Substantial evidence suggests that omega-3 fatty acids from seafood help normalize heart rhythms, and prevent dangerously erratic ones called arrhythmias.
However, this evidence is mostly indirect, as noted by the authors of the most recent evidence review (Liu T et al. 2011).
Several clinical trials show that omega-3s help prevent sudden cardiac death and other arrhythmia-related cardiac events. And omega-3s exert generally beneficial effects on the “ion channels” that help control heart rhythms (Richardson ES et al. 2011).
These lab and clinical findings suggest that omega-3s may hold promise as anti-arrhythmia agents. But scientists still need to identify which kinds and forms of omega-3s exert the best effects, and most the appropriate ways to use them medically.
Despite the impolications of that 2006 headline from this newsletter, a new study suggests that omega-3s may actually help some high-risk heart patients ... namely, diabetics who've had one heart attack.
Clinical data suggest that omega-3s aid diabetic heart attack survivors
The Dutch authors of a modest-size trial show that higher combined intakes of seafood- and plant-source omega-3s may help protect older diabetics who’ve had a heart attack (Kromhout D et al. 2011).
The trial involved 1,014 people with diabetes, aged 60-80, who had experienced a heart attack.
The volunteers were assigned to eat a set amount of one of four margarine products daily, over a 40-month (three-year-plus) period.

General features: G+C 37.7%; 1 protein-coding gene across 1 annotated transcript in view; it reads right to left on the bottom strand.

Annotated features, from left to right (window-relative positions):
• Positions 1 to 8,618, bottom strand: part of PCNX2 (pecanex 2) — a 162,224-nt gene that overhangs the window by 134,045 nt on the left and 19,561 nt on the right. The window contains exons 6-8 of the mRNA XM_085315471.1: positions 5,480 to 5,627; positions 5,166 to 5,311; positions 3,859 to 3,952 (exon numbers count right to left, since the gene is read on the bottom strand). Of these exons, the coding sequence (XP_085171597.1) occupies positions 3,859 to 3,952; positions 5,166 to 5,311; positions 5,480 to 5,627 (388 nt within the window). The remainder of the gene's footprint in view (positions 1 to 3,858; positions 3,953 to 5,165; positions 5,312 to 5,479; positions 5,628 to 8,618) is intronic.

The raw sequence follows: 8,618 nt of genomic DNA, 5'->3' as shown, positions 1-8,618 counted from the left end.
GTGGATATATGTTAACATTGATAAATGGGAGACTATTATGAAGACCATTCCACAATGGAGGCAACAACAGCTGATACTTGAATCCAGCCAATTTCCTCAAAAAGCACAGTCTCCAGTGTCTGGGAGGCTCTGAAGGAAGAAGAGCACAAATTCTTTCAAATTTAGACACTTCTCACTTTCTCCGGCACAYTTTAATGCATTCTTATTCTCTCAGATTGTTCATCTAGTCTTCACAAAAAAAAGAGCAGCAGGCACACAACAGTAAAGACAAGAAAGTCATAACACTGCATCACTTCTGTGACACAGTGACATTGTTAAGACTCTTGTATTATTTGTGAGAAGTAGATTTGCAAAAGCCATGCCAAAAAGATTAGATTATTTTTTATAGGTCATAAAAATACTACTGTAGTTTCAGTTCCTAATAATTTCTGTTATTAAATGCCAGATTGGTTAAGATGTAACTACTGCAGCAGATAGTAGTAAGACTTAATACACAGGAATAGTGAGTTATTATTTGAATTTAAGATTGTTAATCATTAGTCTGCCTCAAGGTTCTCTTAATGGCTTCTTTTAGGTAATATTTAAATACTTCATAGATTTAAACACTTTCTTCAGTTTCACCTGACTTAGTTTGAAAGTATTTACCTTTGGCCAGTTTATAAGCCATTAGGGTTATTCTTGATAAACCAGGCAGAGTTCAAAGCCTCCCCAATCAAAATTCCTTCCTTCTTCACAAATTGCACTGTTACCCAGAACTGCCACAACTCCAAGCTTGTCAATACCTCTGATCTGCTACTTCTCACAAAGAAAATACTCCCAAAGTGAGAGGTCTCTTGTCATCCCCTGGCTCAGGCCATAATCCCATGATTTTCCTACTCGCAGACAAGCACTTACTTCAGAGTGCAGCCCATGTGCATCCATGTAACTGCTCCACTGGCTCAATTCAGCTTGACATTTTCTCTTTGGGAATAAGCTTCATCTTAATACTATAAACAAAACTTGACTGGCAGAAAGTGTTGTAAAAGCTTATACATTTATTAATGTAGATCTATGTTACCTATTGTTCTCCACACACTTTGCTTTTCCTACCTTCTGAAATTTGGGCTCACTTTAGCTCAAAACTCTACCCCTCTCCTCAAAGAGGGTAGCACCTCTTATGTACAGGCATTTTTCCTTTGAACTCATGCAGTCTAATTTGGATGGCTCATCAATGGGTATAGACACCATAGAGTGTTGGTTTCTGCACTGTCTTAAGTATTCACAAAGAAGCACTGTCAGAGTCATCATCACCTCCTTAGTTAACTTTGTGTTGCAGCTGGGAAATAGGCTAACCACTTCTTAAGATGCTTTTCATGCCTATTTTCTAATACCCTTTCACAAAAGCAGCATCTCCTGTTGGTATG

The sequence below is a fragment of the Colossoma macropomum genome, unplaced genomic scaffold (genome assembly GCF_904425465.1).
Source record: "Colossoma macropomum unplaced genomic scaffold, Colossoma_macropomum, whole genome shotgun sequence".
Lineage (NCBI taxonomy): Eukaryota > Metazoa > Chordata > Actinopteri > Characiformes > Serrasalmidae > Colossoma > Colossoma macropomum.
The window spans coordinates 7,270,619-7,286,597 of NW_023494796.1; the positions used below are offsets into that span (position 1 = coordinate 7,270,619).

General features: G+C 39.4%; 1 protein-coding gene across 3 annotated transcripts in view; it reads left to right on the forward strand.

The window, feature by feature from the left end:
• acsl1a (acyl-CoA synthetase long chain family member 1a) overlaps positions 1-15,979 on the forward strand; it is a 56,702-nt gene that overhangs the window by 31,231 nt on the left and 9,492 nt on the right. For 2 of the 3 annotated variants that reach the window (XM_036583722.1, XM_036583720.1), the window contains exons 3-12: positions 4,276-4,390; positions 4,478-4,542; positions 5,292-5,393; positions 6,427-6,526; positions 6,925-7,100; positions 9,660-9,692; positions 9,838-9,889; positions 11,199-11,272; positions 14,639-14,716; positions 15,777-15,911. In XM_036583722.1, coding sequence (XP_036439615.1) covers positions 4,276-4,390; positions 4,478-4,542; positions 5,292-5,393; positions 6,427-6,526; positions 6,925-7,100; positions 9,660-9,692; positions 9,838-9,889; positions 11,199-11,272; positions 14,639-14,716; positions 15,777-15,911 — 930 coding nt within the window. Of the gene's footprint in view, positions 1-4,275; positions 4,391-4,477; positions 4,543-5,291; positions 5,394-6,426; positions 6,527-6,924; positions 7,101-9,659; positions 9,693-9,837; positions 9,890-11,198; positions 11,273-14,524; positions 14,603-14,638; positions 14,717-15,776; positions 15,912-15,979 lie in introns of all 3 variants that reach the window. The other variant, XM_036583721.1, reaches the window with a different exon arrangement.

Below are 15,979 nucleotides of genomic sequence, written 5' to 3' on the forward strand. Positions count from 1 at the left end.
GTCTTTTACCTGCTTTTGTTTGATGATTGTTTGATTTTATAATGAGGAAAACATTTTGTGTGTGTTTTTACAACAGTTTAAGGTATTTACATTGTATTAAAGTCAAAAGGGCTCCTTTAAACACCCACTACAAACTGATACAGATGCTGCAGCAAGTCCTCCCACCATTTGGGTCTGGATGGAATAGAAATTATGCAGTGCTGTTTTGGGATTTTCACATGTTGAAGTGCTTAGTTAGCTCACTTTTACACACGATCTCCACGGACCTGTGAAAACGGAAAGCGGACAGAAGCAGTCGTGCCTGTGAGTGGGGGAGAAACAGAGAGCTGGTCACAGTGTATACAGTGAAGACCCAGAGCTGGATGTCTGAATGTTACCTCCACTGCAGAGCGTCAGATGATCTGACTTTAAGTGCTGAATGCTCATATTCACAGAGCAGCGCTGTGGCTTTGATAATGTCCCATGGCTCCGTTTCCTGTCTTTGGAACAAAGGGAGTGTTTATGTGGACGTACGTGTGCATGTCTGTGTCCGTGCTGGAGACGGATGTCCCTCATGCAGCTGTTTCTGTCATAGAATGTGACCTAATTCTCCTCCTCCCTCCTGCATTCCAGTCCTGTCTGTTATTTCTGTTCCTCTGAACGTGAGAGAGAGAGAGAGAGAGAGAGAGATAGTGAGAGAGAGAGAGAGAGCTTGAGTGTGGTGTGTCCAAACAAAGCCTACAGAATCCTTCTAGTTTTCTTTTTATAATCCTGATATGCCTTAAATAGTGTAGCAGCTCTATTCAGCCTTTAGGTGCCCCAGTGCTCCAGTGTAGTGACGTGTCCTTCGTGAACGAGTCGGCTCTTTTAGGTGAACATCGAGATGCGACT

Except for the regular, placebo margarine, which had no omega-3s, each margarine product delivered a different daily dose of omega-3s, of varying kinds:
Marine Omega-3s (from fish fat) – 400 mg of EPA+DHA
Green Omega-3s (from plant fat) – 2 grams of ALA
Mixed Omega-3s – 400 mg of EPA+DHA and 2 grams of ALA
The volunteers in all three omega-3-fortified margarine groups enjoyed fewer adverse events associated with severe arrhythmias … sudden death, cardiac arrest, and placement of cardioverter defibrillators.
However, only the Mixed Omega-3s group experienced a statistically significant (84 percent) lower incidence of arrhythmia-related events, versus those who received the omega-3-free (placebo) margarine.
Although there was no significant reduction in fatal heart attacks among any of the groups, the Mixed Omega-3s group had significantly (72 percent) fewer indicators of severe arrhythmia, compared to the placebo group.
The superior outcome for the this group is rather surprising, since almost all of the evidence shows that the “marine” omega-3s from seafood (EPA+DHA) bear greater heart-health benefits, compared with “green”, plant-source omega-3s (ALA).
According to lead researcher Professor Daan Kromhout, MPH, Ph.D., “This is the first study that showed a significant protective effect of omega-3 fatty acids in high-risk patients with diabetes who were on state-of-the-art drug treatment for their heart attack [omega-3s] … seem to provide a benefit to the heart attack patients who also had diabetes.” (ADA 2011)